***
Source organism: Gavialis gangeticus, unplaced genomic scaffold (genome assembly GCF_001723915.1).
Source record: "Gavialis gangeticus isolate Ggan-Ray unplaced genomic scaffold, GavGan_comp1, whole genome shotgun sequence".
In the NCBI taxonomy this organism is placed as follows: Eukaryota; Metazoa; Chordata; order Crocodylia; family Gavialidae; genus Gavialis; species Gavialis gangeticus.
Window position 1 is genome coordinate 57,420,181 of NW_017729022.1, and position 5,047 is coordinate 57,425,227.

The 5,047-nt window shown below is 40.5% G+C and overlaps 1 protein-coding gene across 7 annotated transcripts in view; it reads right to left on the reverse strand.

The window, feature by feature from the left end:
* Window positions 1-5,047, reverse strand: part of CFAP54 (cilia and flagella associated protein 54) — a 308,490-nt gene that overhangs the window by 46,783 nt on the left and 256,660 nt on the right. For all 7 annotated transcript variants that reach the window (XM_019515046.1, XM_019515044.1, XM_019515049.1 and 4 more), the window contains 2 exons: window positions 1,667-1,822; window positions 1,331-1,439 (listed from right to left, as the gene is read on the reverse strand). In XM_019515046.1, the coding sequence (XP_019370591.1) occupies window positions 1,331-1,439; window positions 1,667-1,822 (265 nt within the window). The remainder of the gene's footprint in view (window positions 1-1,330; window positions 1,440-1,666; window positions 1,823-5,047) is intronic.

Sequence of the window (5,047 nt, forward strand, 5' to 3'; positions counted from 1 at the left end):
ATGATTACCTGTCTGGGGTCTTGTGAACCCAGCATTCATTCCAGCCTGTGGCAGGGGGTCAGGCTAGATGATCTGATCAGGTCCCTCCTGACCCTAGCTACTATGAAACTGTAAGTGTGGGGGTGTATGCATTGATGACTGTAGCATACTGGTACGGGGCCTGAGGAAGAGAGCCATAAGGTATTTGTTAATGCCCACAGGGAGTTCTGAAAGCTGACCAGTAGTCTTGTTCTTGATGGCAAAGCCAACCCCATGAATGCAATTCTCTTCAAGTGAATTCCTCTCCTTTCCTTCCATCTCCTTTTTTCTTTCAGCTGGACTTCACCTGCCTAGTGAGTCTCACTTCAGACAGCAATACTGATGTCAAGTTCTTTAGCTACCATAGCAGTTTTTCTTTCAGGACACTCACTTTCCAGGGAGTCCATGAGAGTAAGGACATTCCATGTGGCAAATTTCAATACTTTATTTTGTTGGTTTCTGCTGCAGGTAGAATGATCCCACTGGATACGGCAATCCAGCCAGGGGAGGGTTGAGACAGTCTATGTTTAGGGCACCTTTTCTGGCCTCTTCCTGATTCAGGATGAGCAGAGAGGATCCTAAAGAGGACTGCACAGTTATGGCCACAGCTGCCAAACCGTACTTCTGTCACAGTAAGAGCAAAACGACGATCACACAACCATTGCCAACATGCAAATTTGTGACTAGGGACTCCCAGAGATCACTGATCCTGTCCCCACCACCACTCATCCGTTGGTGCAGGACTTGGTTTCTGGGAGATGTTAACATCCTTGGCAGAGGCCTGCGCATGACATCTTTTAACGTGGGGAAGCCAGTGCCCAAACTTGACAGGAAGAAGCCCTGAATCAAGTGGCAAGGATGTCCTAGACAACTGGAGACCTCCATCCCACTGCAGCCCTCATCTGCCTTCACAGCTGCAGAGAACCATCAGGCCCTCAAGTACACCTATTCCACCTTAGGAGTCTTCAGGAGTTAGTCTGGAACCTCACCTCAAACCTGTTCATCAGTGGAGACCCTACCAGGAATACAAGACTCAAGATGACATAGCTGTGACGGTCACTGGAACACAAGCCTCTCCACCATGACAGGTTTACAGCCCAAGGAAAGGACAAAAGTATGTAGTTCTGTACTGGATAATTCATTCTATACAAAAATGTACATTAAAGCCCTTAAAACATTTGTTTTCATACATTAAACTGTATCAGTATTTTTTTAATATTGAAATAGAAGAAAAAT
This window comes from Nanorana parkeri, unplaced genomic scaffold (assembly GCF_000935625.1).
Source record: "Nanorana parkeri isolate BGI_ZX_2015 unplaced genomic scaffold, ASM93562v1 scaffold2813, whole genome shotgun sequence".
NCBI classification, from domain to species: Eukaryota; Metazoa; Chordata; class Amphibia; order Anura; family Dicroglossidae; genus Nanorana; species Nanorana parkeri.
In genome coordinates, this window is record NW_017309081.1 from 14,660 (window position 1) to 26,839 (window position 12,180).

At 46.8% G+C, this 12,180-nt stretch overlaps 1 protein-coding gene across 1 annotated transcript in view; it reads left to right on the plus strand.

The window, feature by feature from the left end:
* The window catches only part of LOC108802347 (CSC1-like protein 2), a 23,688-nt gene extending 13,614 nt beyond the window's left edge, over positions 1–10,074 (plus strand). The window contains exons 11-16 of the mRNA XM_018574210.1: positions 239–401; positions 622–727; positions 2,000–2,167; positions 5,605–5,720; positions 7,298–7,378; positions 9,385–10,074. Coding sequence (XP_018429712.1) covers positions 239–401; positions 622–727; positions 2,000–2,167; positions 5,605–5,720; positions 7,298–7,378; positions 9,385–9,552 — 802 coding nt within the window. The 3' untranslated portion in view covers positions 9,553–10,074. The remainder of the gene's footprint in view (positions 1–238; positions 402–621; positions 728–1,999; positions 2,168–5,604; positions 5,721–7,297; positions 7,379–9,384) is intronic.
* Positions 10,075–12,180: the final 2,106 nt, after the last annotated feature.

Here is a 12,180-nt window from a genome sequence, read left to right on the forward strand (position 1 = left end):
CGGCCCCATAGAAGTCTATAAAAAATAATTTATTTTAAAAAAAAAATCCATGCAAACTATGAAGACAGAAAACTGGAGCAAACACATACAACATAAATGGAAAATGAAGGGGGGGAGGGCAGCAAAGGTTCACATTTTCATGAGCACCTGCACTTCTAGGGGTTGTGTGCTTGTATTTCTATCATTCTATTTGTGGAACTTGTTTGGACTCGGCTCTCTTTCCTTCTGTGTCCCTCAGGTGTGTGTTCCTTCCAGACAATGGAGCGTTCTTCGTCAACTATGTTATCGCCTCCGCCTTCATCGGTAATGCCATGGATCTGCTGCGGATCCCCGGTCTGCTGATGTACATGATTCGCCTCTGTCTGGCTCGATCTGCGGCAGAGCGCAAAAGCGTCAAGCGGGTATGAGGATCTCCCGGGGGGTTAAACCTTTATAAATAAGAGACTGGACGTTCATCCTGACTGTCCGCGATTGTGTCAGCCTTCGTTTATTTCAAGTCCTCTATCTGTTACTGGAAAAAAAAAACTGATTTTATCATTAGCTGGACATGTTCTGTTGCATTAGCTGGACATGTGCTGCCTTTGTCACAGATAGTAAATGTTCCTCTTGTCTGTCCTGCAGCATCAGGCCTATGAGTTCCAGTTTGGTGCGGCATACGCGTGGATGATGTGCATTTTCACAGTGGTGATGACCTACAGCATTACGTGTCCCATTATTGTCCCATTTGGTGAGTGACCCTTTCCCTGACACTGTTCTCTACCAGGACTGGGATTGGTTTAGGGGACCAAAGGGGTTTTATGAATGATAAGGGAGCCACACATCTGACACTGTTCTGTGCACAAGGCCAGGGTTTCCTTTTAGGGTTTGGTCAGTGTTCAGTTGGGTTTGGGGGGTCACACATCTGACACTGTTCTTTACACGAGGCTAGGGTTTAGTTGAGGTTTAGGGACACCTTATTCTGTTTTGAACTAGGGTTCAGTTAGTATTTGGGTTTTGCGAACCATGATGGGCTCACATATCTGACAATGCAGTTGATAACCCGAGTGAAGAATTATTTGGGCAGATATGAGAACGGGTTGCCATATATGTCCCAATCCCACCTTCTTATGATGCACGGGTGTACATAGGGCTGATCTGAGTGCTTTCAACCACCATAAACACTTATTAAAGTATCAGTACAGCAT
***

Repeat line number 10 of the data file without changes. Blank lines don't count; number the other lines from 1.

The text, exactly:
This window comes from Nanorana parkeri, unplaced genomic scaffold (assembly GCF_000935625.1).